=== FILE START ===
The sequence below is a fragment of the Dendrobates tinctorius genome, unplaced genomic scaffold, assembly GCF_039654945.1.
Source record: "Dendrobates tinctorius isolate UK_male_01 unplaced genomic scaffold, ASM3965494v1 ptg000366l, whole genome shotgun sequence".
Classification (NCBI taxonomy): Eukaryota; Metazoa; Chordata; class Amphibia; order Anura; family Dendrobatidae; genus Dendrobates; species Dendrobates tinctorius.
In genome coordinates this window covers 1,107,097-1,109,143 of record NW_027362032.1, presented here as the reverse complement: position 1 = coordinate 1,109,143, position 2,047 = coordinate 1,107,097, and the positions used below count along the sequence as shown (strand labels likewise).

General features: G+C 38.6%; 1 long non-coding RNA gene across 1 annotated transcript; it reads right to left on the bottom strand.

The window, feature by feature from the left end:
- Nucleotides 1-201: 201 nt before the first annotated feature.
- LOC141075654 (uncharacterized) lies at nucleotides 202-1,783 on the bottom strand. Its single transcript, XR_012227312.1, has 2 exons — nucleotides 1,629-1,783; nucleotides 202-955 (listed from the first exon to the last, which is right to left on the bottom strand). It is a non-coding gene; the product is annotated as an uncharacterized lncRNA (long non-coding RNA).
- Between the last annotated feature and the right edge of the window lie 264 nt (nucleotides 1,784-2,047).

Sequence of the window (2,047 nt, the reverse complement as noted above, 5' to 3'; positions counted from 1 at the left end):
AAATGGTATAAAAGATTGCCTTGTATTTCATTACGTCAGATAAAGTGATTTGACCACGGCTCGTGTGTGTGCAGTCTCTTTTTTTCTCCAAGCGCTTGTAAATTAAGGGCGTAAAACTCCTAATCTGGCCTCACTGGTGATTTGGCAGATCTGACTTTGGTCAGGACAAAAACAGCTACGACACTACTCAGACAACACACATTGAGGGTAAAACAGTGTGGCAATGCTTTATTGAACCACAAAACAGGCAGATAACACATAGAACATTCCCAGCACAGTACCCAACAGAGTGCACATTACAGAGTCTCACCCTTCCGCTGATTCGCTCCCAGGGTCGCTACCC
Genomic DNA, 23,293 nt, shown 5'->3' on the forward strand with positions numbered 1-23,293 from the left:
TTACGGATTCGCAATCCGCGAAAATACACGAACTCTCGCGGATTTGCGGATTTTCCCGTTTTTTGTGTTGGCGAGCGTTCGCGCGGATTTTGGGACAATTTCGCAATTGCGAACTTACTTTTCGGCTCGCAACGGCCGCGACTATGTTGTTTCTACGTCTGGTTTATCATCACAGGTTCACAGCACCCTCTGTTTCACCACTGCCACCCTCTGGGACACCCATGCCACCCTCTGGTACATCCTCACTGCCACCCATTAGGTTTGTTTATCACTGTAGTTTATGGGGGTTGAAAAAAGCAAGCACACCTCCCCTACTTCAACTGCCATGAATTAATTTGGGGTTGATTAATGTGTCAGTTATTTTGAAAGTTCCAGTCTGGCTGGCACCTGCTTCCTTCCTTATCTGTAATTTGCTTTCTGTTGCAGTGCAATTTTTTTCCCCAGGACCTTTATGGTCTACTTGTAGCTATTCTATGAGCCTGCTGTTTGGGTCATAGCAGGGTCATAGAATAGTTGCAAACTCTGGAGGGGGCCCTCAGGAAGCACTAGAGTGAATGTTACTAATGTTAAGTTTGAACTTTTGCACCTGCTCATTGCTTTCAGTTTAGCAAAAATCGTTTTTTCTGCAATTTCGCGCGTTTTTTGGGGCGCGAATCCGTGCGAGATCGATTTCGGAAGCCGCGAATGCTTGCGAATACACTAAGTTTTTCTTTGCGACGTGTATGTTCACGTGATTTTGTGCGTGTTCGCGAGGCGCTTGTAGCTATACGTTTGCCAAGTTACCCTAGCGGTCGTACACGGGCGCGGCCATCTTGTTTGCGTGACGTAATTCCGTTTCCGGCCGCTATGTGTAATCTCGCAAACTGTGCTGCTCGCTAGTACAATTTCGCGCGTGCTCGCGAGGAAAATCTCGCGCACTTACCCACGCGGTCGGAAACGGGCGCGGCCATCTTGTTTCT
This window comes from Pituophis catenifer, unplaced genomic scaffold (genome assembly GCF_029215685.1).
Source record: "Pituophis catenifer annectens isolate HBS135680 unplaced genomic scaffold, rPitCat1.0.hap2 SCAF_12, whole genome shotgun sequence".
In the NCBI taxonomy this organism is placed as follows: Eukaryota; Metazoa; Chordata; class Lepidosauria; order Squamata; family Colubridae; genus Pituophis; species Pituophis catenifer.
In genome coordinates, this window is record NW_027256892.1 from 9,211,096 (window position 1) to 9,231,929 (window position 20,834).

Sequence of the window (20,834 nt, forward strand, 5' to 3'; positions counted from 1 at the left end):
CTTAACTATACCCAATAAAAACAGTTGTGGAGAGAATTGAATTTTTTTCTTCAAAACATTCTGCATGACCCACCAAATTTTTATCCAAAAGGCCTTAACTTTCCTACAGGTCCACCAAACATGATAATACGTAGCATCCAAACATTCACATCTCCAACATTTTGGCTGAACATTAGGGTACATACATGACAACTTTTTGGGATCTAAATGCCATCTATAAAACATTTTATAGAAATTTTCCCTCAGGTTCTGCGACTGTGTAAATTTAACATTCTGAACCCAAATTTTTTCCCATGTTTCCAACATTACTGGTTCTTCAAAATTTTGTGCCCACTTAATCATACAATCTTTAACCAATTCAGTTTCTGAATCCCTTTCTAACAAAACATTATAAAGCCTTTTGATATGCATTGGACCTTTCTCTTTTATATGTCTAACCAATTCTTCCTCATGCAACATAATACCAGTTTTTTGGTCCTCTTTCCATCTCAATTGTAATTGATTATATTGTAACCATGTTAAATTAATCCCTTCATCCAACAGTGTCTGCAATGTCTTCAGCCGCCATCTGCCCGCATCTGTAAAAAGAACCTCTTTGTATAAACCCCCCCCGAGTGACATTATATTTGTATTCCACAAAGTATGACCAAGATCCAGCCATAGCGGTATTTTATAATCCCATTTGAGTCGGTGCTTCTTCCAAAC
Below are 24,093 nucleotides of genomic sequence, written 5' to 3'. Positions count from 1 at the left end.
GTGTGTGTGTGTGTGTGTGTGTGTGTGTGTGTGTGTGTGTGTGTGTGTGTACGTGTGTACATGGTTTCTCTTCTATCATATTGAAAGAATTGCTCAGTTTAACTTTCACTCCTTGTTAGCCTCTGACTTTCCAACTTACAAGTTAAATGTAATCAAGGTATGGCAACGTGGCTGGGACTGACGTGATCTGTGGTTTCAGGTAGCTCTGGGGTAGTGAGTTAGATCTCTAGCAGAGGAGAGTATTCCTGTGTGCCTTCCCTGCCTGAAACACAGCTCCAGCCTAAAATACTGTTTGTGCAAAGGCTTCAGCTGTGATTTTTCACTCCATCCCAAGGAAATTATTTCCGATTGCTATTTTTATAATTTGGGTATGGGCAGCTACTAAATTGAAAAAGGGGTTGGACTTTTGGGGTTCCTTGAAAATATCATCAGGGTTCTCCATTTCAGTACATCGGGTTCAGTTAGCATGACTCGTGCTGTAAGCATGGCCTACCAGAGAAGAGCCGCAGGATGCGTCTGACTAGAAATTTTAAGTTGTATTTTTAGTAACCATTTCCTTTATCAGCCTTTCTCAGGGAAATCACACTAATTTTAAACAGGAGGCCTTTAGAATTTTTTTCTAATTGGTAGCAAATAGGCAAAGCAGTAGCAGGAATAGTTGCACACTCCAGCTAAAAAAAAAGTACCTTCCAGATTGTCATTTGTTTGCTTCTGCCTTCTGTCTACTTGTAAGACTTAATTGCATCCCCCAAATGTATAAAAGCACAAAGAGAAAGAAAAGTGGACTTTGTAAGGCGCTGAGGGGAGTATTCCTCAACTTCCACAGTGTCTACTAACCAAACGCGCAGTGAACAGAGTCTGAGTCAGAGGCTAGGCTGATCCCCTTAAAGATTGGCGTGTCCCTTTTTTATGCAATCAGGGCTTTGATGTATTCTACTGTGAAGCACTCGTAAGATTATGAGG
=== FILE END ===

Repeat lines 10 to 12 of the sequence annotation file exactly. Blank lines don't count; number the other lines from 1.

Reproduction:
Sequence of the window (2,047 nt, the reverse complement as noted above, 5' to 3'; positions counted from 1 at the left end):
AAATGGTATAAAAGATTGCCTTGTATTTCATTACGTCAGATAAAGTGATTTGACCACGGCTCGTGTGTGTGCAGTCTCTTTTTTTCTCCAAGCGCTTGTAAATTAAGGGCGTAAAACTCCTAATCTGGCCTCACTGGTGATTTGGCAGATCTGACTTTGGTCAGGACAAAAACAGCTACGACACTACTCAGACAACACACATTGAGGGTAAAACAGTGTGGCAATGCTTTATTGAACCACAAAACAGGCAGATAACACATAGAACATTCCCAGCACAGTACCCAACAGAGTGCACATTACAGAGTCTCACCCTTCCGCTGATTCGCTCCCAGGGTCGCTACCC
Genomic DNA, 23,293 nt, shown 5'->3' on the forward strand with positions numbered 1-23,293 from the left: